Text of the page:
I moved to Michigan late 2015 from Texas. The decision to move came from a two-week visit to Ann Arbor in November 2014. During that two-week visit, I worked with a group of people who had planted a church of the church of my undergrad. Not only did I connect with the church team, but I also saw the intersection of many of my interests in Detroit and outlying neighborhoods. My undergraduate studies were in social work because of my desire to confront issues of poverty and racial injustice. What better way to tackle those issues further than investing in Detroit? My objective in moving to Ann Arbor was to invest deeply in my church community, build connections in southeast Michigan, and learn what it means to bridge the gap between diverse communities. I especially wanted to understand more of Detroit, its narrative and where the city saw itself moving forward.
In the two years that I have lived in Michigan, I have learned that I truly have so much to learn. I still see Detroit as a frontier and spotlight in the way it leads or fails to lead in the conversation of race in the U.S. but now have a greater understanding of the politics and the history that reveal the complexity of issues. While I am enamored with the idea of helping to build strong communities in Detroit, what does that mean and what am I willing to sacrifice? As I wade through many different decisions, I do my best to keep things simple- focus on the people and task before me, and love well.
I am familiar with navigating through the clash of cultures. My family immigrated to the United States from the Philippines, and I was born in New Jersey in a small suburb not too far from the Atlantic. I was one of a handful of minority students in predominantly white neighborhoods. While my family spent some time with other filipino families in the area, because we went to a Protestant church, my interaction with filipino peers was limited to big parties instead of Catholic mass. When I was 11, my family moved to Texas. Moving to Texas was not only a cultural shock but also a spiritual shock. Christianity as it was practiced in East Texas emphasized knowing the exact moment you gave your life to Jesus and reciting John 3:16 by heart (two things that at the time, I had no memory of). I was also again immersed in a predominantly white community. My racial identity and finding who I was spiritually intersected and fostered insecurity in me of where I truly belonged. In some sense, I saw the church community my family was a part of as oppressive because I didn’t know how to fit in. But I also wanted to follow God and be part of the church. When I became more confident in my faith in college, I made peace with the church community of my childhood, but the desire to create spaces of belonging is now deeply rooted in who I am and my life mission today.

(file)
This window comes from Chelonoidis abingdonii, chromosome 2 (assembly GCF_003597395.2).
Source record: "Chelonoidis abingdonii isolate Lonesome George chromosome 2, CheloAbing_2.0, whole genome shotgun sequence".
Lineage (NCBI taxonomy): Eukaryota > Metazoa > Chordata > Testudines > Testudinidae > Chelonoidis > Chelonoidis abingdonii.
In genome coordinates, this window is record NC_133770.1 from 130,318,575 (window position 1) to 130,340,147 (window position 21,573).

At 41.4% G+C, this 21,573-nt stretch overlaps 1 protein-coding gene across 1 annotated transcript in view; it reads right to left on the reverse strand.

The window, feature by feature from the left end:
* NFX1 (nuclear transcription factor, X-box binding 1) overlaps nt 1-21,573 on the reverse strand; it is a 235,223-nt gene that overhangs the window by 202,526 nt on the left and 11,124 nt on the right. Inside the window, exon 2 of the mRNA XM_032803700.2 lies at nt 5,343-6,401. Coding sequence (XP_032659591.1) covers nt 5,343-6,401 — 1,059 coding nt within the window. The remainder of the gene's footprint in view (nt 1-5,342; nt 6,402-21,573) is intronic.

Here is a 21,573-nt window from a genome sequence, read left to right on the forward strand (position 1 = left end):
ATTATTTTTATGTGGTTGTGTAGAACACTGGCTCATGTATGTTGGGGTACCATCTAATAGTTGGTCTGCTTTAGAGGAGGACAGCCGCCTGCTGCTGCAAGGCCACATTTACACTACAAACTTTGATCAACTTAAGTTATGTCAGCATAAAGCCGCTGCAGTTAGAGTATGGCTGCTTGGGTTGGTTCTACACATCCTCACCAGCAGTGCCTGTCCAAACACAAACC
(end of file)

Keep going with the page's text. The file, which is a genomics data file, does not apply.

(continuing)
Through my course work at the University of Michigan, and through my field placement at the James and Grace Lee Boggs School, I hope to understand further what it means to “create spaces of belonging” and to bridge gaps between communities with seemingly competing needs. I am also learning how people are practically tackling issues related to racial injustice and poverty. Left and right, I am continually inspired by the work of my peers and people I encounter not only in class but in the field. I come as a learner, but as I strive to be a professional, I am owning being a teacher as well. It is a privilege, as well as a responsibility. I hope to continue to find meaning in this purposeful journey.